Kathy MartinezLed by a bodacious blonde, fourth generation New Orleans natives, The Vettes, are rocking the local scene with their take on 1980s new wave. Siblings Chad, Todd, Brian, Mitch, Jon and Rachel live with their parents in River Ridge, have a remarkable sound and an album bound to launch them into superstardom. “Animal” is a standout song about a bad boyfriend that packs a punch with its pounding beat, bass line and bravado. Their major label debut is pending but until then, their latest tracks are available via Internet (myspace.com/thevettes).
Fiction l Mutilated bodies of the aristocracy littered London’s streets throughout September 1811 in C.S. Harris’ latest mystery, Why Mermaids Sing. Each slain victim is a wealthy young son of a prominent family and has an object relating to a haunting John Donne poem lodged their mouth. In this installment, Sebastian St. Cyr, Viscount Devlin, returns to guide readers through Regency England’s gentleman’s clubs, exclusive balls and underground world while deciphering cryptic clues and closing the case.
Non-fiction l Two months before his death in 1990, New Orleans native, esteemed literary critic and New York Times editor, Anatole Broyard, revealed a life-altering secret to his children – he was black. The disclosure inspired his daughter, Bliss, to uncover her father’s secret history and discover a new racial identity. Bliss Broyard’s latest book, One Drop: A true story of family, race & secrets recounts her remarkable journey into her family’s 250-year history that sent her to several cities across the country including pre- and post-Katrina New Orleans.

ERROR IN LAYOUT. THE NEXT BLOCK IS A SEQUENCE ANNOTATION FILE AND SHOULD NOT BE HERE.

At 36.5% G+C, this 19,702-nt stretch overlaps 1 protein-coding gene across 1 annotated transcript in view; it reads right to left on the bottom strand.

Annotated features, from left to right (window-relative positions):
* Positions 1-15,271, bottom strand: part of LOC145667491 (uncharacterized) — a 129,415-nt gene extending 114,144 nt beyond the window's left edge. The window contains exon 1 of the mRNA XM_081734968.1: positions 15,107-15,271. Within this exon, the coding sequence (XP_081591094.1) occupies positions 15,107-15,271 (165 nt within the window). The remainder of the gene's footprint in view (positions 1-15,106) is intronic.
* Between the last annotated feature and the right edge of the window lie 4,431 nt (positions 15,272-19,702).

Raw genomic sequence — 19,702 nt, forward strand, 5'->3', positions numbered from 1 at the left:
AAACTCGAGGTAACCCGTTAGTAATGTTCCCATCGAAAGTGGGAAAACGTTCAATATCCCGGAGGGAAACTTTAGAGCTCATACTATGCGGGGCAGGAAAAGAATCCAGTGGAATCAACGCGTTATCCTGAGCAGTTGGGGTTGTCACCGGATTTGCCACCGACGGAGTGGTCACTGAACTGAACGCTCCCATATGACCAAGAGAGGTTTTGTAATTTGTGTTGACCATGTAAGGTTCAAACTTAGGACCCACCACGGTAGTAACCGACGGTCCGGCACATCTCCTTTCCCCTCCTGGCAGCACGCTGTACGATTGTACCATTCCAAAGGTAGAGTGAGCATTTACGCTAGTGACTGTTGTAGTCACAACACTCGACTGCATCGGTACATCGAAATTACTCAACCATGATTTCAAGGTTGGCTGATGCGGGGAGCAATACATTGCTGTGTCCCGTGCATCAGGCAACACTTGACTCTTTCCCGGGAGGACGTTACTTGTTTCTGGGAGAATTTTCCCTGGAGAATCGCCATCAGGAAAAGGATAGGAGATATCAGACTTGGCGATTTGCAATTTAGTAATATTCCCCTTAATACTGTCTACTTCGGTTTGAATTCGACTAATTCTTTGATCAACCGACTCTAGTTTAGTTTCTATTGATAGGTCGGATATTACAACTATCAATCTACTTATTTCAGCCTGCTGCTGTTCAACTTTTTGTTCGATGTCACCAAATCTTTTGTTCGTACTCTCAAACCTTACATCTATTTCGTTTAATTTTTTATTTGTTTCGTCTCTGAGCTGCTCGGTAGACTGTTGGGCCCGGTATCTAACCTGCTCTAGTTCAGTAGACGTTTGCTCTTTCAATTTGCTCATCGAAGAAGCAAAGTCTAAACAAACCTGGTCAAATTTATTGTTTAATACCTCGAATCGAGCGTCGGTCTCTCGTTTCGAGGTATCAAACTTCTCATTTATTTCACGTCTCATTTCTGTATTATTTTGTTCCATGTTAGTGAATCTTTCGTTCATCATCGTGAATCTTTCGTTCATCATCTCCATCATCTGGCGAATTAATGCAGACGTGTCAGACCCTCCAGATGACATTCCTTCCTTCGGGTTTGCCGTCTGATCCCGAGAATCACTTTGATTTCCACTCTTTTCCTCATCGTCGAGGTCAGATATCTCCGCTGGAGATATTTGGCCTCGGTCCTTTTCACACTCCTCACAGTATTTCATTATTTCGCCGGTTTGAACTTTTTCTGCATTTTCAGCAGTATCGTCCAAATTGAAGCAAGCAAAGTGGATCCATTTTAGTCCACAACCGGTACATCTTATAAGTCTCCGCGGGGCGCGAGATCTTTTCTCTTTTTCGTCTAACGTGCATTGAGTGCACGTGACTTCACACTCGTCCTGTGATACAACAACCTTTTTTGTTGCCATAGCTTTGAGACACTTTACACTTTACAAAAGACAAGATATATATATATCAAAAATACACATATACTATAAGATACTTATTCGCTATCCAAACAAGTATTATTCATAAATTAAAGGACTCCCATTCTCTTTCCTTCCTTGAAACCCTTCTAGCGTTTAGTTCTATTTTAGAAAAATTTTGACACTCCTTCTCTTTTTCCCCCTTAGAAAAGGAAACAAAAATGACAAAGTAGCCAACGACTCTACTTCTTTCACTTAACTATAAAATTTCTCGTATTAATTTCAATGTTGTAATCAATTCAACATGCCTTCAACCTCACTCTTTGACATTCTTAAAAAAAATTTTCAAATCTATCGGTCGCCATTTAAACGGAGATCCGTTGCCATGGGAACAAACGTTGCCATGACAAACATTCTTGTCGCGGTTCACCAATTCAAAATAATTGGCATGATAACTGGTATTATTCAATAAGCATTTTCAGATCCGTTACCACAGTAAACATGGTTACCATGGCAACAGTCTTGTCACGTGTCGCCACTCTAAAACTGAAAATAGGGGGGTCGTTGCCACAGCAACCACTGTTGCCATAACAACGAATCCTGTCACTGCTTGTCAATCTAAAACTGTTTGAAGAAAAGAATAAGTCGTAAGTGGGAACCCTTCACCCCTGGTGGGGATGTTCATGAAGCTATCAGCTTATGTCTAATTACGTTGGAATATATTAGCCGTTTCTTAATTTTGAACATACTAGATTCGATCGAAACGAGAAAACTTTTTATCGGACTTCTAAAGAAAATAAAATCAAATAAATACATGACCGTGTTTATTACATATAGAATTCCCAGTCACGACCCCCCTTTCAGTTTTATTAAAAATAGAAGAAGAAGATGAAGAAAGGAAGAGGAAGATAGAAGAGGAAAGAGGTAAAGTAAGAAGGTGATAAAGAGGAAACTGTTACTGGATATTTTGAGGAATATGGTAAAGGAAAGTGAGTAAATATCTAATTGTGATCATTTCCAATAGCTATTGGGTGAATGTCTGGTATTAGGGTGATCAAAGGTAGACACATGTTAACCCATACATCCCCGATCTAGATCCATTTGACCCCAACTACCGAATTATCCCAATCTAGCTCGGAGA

Cookbook l The legendary culinary history of Avery Island and more than 100 traditional Cajun dishes have been compiled by cook Eula Mae and veteran food writer, Marcelle R. Bienvenu in the new cookbook, Eula Mae’s Cajun Kitchen. Mae is a classic Acadian cook who has never used written recipes or had formal culinary training. Her experience comes from more than 50 years of cooking for the McIhenny Company and managing the Commissary, also known as the Tabasco deli, on Avery Island. The recipes are organized seasonally and include signature creations like Avery Island Crabmeat Casserole, Commissary Cole Slaw and Eula Mae’s Cloud Biscuits.
Art l Natural history photographer, C.C. Lockwood, first explored the 3.1 million acres of the Atchafalaya river basin 40 years ago. He published his first photography book on the basin in 1981 and has since returned to capture the color, wildlife and spirit of America’s largest swamp wilderness in south central Louisiana. His latest collection of photos are found in C.C. Lockwood’s Atchafalaya. Lockwood’s words and images about some of the world’s most exotic ecosystems have earned him international acclaim but despite his travels, Lockwood says Atchafalaya is incomparable. “No place in the world gives me such a feeling of peace as America’s largest river basin swamp.”